I consider myself a spiritual person, so I was both intrigued and open to a friend's suggestion that I read Don Miguel Ruiz's The Four Agreements. Though originally published in 1997, this book is one of those timeless tales of self-love and the behaviours we've become accustomed to that limit it. Ruiz is a Mexican New Age shaman and Toltec teacher (an ancient Mexican spirituality); he's basically a guru in the quest for authenticity, believing that the purpose of life is to just be ourselves.
At a glance, Ruiz's four ways to live an authentic life include:
1. To be impeccable with your word.
2. Not take anything personally.
3. Not make assumptions.
4. Always do your best.
I'd like to share some of the insights I took away from reading The Four Agreements, and how you can apply them to your life.
Be impeccable with your word. At NKPR we have a similar mantra: "Don't just talk. Say something." Especially in today's message-and-media-filled world, this means so much; there is so much chatter on the internet, on television, everywhere - it can be hard to focus on what truly matters. I believe it's important to speak with integrity, truth and love because good relationships are based on sound communication. Saying what you mean isn't always easy; sometimes, with all the thoughts racing around in your head, you just don't know your true feelings. Ruiz recommends at times like this that you "go inside and listen to your body, because your body will never lie to you. Your mind will play tricks, but the way you feel in your heart, in your gut, is the truth." I've learned over the years to listen to my gut and this grounds me; when I'm not listening to it I feel like I hit speed bumps. Sometimes these bump me back on track, but they often block my path. It's important to be true to yourself, and this means to speak the truth about how you're feeling or responding to a situation. Not every truth will be well-received but when it stems from your gut -- your source of truth -- then at least you can trust that your words represent your authentic self.
Don't take things personally. When we speak the truth and are faced with a negative response, Ruiz gives us a simple yet powerful statement to rise above this: nothing other people do is because of you. He says other people's reactions are because of their own interpretation of reality. This can be taken in many ways. For example, if a guy you like doesn't like you back, and you've done your best to be true to him, it isn't that you're not good enough...it's about him and the way he wants to live his life. Looking back at my own break-up history, I realized that although I always try to look within and see what I could do differently to make a relationship work, the reality is often the only thing I could have done was stop trying to fix things sooner. I find a lot of women hang onto relationships that aren't working instead of letting them go; we take it personally that our efforts aren't working and so we keep 'flogging a dead horse' so to speak. What Ruiz is saying is that we should do our best to make our relationships work, but if someone doesn't like us back, we need to remember that letting go is not the same as giving up.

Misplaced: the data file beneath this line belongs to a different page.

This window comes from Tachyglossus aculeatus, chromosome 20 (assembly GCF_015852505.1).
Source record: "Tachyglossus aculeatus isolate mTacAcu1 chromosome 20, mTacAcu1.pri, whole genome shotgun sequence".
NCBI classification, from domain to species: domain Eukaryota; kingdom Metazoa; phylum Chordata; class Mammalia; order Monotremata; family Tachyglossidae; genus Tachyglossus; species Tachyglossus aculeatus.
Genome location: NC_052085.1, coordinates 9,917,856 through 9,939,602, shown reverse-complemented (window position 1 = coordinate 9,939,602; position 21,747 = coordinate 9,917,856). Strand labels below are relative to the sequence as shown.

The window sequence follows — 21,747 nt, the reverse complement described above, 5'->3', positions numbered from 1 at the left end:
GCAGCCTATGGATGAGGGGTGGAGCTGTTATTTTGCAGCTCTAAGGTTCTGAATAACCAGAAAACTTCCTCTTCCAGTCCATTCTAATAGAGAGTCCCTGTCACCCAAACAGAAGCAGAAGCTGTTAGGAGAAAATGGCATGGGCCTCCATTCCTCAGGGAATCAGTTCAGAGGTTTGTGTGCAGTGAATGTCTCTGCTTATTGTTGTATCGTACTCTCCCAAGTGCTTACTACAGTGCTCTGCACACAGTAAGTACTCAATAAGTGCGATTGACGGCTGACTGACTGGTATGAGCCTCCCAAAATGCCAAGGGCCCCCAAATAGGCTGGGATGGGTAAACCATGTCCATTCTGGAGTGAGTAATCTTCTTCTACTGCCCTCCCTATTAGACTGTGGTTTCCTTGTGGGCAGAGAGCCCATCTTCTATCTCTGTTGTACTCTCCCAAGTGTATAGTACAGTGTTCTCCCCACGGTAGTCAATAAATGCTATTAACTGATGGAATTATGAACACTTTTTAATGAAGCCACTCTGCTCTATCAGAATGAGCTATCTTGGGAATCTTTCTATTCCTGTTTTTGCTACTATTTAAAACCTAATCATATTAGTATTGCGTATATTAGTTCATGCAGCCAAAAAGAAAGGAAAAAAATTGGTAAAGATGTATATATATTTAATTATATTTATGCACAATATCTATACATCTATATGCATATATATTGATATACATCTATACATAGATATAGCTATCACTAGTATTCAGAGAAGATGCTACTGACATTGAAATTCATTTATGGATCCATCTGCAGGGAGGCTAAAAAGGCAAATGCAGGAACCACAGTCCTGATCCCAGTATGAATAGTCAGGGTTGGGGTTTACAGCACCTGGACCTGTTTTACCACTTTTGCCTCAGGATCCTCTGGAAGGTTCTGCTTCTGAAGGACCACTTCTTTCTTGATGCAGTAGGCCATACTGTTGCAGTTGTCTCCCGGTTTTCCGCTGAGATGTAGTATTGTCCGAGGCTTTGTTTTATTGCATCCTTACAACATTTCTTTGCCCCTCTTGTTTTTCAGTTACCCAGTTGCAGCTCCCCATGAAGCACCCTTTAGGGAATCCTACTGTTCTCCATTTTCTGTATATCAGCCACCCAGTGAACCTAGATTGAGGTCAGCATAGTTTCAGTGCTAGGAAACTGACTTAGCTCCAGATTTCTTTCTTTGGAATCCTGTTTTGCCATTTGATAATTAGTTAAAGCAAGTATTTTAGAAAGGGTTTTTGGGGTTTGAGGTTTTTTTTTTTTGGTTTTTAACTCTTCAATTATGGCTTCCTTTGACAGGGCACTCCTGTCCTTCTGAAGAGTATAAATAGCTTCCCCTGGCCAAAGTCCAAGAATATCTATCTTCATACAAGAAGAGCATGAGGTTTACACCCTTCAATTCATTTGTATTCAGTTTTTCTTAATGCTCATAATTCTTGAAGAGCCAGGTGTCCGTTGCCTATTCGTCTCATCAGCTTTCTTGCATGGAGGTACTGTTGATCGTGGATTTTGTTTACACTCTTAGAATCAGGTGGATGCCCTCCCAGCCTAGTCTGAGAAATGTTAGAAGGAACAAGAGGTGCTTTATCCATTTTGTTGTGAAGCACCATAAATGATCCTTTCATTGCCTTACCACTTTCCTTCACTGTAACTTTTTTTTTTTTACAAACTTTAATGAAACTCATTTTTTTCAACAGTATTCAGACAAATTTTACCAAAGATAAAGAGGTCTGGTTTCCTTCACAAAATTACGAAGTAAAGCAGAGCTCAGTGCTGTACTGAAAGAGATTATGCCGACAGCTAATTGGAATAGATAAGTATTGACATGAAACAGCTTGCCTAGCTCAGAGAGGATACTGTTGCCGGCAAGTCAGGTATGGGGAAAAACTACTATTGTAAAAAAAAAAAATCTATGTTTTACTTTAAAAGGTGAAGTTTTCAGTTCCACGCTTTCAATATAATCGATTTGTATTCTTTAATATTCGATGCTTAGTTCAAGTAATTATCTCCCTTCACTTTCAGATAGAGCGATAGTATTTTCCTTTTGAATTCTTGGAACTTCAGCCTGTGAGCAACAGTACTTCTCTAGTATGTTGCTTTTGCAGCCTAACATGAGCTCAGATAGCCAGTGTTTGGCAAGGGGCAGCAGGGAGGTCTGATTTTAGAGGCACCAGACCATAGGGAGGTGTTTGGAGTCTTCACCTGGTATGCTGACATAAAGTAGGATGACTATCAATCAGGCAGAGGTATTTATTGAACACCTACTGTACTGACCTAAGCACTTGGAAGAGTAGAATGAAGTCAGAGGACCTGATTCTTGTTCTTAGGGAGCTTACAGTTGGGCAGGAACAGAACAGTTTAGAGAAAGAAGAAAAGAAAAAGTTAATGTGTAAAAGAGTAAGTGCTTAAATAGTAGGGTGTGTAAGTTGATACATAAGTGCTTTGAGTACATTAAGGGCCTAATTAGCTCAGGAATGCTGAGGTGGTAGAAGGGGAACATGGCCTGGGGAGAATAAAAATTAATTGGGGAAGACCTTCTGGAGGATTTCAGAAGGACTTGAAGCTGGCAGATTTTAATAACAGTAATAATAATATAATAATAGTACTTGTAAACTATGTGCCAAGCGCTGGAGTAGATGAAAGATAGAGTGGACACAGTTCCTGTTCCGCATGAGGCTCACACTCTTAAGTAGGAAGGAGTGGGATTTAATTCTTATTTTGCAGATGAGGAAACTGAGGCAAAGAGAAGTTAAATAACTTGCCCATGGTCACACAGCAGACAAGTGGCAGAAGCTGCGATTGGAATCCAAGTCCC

Avoid making assumptions. Instead of assuming we know all the answers, Ruiz says we should be courageous and ask questions. This can help avoid misunderstandings and stop us from putting words in other people's mouths. It's amazing how much stress or upset we cause ourselves by making assumptions! If you are making assumptions about yourself, about your lack of ability or value, you're going to assume people around you are making those same judgments. Instead, we need to respect and appreciate ourselves by expressing our true feelings or concerns and others will follow suit. Recently, a young colleague seemed like she was trying to disappear at work. I noticed a change in her and it bothered me because I truly felt she was so talented and capable of more. She admitted that she was feeling insecure and intimidated, and she was making the assumption that she wasn't good at her job. I find a lot of people don't know how to communicate these kind of feelings properly, or don't have the tools to respond to them. Sometimes it's hard to find the courage to avoid assumptions and say how we truly feel, but we all have the strength inside us - we may just need to ask for help.
Do your best. No matter how good we are at something, we should always give our best efforts. Because then we know we are being honest and true, and even in moments of self-doubt we can take comfort in the fact that we did our best. If we look at life as an enjoyable path and live in the moment, every step we take will lead us towards our goals. This is a great philosophy we apply to every client we work with, and every project we work on. Doing your best will move you to the next level. And it's a way of living that should extend outside the office too: we can't do our best at work and then go home and be miserable to our families. Be the best friend you can; the best daughter, mother, neighbour; the best everything. It's a win-win situation. Even as a child I grew up with the philosophy that if you are going to do something, give it the best you can. These are the same values I am teaching my son, too. It's about self-worth and putting value on your time. Whenever the opportunity arises to cut corners, my gut kicks in; it won't let me not be my best. Living my life this way helps me have no regrets and ensures that I am the most authentic me I can be.
Like the great actress Judy Garland once said, "I'd rather be a first-rate version of myself than a second-rate version of someone else." I think Don Miguel Ruiz would agree!